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News review: family litigation costs, SRA’s new lay chair and exclusive postgraduate loan for law students

Judge hits out at 'eye-watering' fees in cross-border divorce

24 March 2014

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Expensive divorce: A senior judge has criticised the "phenomenal costs" of Malaysian retail and property tycoon Khoo Kay Peng's divorce from Pauline Chai, The Times reports. Mr Justice Holman described the £1.6 million legal fees as "completely out of control" and questioned why the couple had been allowed to "squeeze out" more important cases while paying a fraction of the taxpayer-funded court hearings.


Lay chair: The Solicitors Regulation Authority is seeking non-solicitors who are "politically astute" with "demonstrable experience of working and influencing boards" to succeed chair Charles Plant, according to national newspaper ads that appeared over the weekend. The successful candidate will earn £90,000 for 100 day's work a year. Recently, the Legal Services Board amended governance rules requiring lay chairs for all legal regulatory bodies. The SRA had opposed the change. See the Law Society Gazette.


Exclusive loan: A professional studies loan scheme launched by Metro Bank exclusively with the University of Law could see students borrow between £1,000 and £25,000 to cover all or part of their course fees, while an additional 20 per cent can be used towards living expenses. The maximum total loan amount is £25,000 with no early repayment charges. Students can defer repayments until up to six months after they have finished their studies and have up to five years to repay from the repayment start date.


FGM prosecution: Two men are to be charged under the Female Genital Mutiliation Act in Britain's first prosecutions for alleged FGM, The Times reports. Dhanuson Dharmasena is accused of carrying out the procedure on an adult, and Hasan Mohamed is alleged to have aided and abetted the mutilation, which was made illegal in 1985. The practice carries a maximum sentence of 14 years in prison.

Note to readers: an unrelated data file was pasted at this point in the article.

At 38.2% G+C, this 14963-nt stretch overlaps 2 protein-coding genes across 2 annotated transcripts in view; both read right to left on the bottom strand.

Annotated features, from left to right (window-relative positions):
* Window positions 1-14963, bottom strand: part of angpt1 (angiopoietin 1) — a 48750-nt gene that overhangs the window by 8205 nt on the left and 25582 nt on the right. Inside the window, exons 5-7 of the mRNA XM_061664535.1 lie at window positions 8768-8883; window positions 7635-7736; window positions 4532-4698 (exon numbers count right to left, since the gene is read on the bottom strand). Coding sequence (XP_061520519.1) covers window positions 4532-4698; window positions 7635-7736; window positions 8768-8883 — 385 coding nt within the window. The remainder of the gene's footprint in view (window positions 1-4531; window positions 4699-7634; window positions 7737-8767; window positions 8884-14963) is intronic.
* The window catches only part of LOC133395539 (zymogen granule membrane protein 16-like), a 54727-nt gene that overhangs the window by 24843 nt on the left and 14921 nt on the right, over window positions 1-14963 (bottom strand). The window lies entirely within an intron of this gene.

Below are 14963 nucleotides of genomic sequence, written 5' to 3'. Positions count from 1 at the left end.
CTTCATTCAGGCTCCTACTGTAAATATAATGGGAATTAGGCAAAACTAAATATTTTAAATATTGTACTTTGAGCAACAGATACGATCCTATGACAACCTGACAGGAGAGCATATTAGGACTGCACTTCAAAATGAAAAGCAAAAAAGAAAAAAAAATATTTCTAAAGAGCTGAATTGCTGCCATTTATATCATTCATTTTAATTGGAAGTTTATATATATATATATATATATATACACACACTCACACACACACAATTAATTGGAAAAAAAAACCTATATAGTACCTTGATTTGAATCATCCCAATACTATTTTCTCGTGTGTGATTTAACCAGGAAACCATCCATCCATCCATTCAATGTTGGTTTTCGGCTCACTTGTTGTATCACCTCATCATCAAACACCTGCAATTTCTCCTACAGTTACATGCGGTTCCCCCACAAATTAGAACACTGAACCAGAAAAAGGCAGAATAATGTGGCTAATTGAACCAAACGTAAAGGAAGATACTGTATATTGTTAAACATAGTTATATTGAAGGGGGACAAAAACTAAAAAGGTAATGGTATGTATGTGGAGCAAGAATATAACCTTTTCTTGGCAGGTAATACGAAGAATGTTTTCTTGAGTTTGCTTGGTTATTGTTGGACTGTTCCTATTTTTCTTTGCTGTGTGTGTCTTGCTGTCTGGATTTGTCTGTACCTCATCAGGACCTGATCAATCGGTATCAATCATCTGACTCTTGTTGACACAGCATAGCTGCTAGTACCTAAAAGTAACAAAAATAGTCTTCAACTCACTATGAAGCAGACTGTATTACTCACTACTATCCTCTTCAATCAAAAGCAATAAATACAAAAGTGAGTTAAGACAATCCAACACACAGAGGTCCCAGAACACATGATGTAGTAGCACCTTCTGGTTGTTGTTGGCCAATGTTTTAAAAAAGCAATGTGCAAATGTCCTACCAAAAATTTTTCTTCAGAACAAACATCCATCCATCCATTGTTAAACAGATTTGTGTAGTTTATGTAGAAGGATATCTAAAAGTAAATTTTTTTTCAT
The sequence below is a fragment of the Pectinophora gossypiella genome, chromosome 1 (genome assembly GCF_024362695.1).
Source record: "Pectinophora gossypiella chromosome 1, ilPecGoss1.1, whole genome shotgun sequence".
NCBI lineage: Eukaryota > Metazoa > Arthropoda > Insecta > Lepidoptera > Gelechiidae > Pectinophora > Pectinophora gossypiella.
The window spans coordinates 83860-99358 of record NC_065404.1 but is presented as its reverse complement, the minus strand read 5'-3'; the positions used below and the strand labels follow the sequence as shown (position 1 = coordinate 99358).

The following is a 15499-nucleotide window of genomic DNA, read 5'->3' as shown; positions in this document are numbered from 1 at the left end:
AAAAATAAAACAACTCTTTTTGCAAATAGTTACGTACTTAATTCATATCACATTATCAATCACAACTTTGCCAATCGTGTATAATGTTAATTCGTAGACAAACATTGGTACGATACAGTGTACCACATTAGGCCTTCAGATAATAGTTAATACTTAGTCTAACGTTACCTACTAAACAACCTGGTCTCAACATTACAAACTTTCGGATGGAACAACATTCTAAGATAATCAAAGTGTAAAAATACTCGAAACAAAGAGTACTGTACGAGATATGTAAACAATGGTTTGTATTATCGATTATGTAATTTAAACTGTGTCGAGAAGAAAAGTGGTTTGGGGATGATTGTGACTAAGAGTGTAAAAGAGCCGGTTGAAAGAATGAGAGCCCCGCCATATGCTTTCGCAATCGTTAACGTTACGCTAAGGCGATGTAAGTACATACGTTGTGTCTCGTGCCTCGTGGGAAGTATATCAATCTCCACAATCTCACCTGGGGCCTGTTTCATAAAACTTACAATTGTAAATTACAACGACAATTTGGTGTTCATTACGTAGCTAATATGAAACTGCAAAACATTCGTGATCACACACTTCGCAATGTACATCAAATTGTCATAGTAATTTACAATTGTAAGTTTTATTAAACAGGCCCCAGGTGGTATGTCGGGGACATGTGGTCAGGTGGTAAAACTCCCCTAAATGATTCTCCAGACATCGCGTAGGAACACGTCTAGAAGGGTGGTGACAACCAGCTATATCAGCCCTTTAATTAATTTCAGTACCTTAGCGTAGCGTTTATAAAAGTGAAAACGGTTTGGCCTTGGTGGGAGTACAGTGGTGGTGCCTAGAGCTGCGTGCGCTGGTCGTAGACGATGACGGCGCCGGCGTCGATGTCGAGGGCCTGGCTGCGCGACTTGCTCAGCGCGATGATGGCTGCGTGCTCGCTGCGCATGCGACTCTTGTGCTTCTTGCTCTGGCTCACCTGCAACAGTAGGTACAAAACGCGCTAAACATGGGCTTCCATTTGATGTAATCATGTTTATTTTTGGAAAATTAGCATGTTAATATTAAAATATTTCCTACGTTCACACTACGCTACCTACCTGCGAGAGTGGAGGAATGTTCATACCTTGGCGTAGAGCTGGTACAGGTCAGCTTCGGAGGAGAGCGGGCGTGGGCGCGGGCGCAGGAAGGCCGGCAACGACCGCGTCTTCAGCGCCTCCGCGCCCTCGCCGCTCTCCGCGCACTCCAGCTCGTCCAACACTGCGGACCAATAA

Job loss: The Legal Aid Agency's (LAA) refusal to allow the transfer of a legal aid contract led to the loss of 55 jobs at a collapsed Hertfordshire firm, the Law Society Gazette reports. Meldrum Solicitors, primarily a criminal legal aid practice, went into liquidation this month with liabilities of over £780,000. Practice manager Sylvia Sheikh said that the firm was exacerbated in 2011 by late payments from the LAA, which left it with an outstanding £360,000 for more than three months and work in progress of £700,000.


Misinterpreted guidelines: Nicholas Fluck, president of the Law Society, said it was "inaccurate and ill informed" to see the society's recently published practice note on writing Muslim wills as "promoting" Sharia law. Fluck was responding to critics who object to the rules that deny women an equal inheritance share and exclude non-believers altogether. The new practice note, the first of its kind, advises solicitors how to draft wills under Islamic rules while being valid under British law. See The Telegraph.


Barrister crowdfunding: Direct access work is the latest legal business to seek crowdfunding from investors, according to a website that aimed to raise £150,000 in expansion capital, Legal Futures reports. Since myBarrister's launch in June 2013, more than 100 barristers have paid the £1,200 flat fee to join the client-facing platform, which hopes to sign up 1,000 barristers by the end of the year.


High demand: More than 17,000 homes have been bought under the Help to Buy scheme, according to latest figures. Some 80 per cent have been bought by first-time buyers while 77 per cent were purchased outside of London and the south-east. Halifax warned earlier this month that the scheme was pushing house prices up by creating demand in a market where there is not sufficient supply. See the Guardian.

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Regulators Education & Training Legal Aid Divorce